Stores cut: 8 doors and 4 outlets.
Backstory: The company shuttered its U.S. operations on March 29, with plans to liquidate the business. The Italian fashion house has sought court approval in Milan for a restructuring plan.
Signet Jewelers Ltd.
Stores cut: 150 locations.
Backstory: The company said on April 3 that doors to be closed will be under the Kay Jewelers, Zales and Jared The Galleria of Jewelry nameplates during fiscal 2020. In fiscal 2019, the company shuttered 262 stores under all three nameplates plus Piercing Pagoda. Sales have been disappointing and the closures will be focused primarily in mall locations.
Stores cut: 159 stores.
Backstory: The chain said on April 11 it would close nearly one-third of its stores under its Fred’s Dollar Store nameplate. All doors are expected to be shuttered by the end of May. On Monday it posted disappointing fourth-quarter results and, given its financial pressures, the company said in a regulatory filing that it was considering the sale of non-core assets.
Bed Bath & Beyond Inc.
Stores cut: 40 doors.
Backstory: The home retailer said April 12 that the closures are part of its turnaround strategy.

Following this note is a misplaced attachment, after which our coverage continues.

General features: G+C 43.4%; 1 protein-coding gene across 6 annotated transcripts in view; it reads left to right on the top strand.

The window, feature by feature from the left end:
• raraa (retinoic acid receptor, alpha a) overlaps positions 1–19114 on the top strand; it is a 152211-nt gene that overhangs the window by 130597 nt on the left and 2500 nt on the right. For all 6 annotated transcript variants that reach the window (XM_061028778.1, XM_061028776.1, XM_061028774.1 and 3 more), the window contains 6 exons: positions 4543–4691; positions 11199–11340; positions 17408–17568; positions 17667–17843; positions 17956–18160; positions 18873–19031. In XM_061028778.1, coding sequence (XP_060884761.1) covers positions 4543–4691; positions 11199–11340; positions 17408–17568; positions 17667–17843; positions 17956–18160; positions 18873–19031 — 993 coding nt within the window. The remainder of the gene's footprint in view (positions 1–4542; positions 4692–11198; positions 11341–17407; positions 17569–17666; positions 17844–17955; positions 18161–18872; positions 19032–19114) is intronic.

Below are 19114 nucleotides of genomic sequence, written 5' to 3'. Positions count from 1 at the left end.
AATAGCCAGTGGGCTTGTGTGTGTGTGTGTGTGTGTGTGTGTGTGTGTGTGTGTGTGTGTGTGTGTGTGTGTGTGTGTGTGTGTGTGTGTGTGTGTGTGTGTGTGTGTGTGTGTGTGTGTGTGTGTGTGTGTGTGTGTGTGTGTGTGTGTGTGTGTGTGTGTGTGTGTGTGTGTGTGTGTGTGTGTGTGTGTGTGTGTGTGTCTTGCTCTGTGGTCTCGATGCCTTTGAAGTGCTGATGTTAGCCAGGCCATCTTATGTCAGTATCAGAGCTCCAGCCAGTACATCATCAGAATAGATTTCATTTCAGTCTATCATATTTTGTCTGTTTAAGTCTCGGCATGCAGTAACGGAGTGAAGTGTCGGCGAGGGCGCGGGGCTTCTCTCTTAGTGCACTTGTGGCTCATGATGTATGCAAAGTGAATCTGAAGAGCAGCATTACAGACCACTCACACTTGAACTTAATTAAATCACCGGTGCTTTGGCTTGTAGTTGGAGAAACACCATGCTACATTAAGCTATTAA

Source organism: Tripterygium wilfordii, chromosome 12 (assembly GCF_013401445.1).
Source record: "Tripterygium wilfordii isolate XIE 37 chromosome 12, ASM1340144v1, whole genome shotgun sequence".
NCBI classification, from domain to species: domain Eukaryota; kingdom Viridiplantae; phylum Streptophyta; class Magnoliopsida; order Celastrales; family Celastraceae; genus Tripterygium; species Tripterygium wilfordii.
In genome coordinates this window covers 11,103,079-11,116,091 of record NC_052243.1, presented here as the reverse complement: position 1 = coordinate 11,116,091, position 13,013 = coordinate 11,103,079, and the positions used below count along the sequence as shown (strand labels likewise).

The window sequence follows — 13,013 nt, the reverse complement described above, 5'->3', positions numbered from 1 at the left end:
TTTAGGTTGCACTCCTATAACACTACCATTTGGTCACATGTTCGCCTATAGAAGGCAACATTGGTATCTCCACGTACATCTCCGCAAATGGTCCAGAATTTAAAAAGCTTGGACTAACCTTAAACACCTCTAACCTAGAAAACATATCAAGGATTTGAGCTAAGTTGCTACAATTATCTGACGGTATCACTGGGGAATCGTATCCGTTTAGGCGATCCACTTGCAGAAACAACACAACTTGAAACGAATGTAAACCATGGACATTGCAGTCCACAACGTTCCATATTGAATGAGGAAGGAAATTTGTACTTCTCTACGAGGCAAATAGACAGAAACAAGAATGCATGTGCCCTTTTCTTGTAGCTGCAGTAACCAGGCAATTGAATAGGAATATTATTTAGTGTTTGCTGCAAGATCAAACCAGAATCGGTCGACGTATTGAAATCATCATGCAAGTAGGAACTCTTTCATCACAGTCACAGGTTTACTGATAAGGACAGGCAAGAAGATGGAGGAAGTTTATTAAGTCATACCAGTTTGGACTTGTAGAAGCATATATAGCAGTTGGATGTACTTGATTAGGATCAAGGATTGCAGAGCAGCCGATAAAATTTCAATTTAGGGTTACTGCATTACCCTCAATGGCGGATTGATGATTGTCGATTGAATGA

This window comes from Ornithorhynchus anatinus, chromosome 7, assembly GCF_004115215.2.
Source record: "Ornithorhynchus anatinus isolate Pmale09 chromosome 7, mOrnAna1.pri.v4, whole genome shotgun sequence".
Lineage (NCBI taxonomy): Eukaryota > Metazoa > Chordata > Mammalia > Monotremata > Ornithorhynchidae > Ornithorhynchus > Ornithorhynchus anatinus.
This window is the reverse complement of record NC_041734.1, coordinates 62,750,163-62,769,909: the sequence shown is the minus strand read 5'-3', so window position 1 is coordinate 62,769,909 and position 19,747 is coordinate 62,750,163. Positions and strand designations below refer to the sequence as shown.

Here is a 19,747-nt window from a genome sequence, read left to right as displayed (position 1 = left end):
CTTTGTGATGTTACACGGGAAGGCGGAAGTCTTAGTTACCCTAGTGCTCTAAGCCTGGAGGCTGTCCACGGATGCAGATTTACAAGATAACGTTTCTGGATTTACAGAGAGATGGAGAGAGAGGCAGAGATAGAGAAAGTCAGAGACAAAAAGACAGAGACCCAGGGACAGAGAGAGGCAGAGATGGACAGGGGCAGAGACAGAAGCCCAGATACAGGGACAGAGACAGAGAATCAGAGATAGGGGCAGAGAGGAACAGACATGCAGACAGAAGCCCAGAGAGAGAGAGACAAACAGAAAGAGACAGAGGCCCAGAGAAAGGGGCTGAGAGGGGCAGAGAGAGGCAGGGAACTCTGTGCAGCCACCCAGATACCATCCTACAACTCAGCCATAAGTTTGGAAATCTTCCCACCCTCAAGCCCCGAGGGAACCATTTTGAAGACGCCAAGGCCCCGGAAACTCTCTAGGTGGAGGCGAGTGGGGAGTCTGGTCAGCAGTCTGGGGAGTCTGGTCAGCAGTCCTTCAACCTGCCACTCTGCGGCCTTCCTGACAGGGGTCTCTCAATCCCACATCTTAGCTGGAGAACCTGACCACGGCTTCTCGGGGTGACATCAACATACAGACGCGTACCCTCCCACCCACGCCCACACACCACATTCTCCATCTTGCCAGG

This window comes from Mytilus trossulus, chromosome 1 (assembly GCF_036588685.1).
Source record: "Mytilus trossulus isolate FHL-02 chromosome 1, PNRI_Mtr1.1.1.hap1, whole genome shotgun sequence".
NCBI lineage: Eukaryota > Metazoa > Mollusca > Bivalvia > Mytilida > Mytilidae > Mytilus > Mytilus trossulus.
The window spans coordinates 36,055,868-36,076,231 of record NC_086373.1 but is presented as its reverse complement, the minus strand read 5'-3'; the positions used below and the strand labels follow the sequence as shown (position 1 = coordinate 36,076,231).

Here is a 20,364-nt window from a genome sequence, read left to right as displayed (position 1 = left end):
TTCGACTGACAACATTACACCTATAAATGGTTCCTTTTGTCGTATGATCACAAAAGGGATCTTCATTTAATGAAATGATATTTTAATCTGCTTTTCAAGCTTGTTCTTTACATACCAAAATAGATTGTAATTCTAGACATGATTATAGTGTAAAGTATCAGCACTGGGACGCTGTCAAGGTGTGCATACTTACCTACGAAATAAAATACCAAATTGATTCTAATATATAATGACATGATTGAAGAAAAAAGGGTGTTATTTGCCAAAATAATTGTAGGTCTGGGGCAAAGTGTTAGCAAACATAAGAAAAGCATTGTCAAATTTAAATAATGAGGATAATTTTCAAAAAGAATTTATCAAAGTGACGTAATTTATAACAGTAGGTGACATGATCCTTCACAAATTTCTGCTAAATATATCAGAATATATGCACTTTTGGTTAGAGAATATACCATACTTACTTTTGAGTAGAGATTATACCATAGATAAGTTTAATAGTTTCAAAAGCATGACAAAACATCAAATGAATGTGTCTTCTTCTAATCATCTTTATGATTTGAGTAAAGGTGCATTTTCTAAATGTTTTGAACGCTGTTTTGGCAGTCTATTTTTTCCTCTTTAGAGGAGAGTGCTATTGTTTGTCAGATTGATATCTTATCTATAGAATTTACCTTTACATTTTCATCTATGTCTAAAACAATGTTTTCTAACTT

Pier 1 Imports Inc.
Stores cut: 45 so far.
Backstory: The company said on April 18 when it posted a fourth-quarter loss that it would close 45 stores, but noted that the count could rise to 145 locations.
Office Depot Inc.
Stores cut: 50 doors.
Backstory: The office supply big box said on April 22 that it would close 50 doors under its Office Depot and Office Max nameplates.
Stores cut: 14 stores out of a total of 25 planned for 2019.
Backstory: The company on April 30 reported first quarter results, noting that it has already shuttered 14 stores. The company also said it opened four stores in the quarter, with a total of 45 new locations planned for 2019.
CVS Health Corp.
Stores cut: 46 locations.
Backstory: The drugstore chain said May 2 that it was rationalizing its store base as it shifts its business away from stores towards health care services.
Francesca’s Holdings Corp.
Stores cut: up to 40 stores.
Backstory: The Houston-based retail chain said on May 3 it would close at least 20 stores and up to 40 doors. The retailer in January said it was exploring strategic alternatives, including a sale of the company. Steven Lawrence has since resigned as chief executive officer.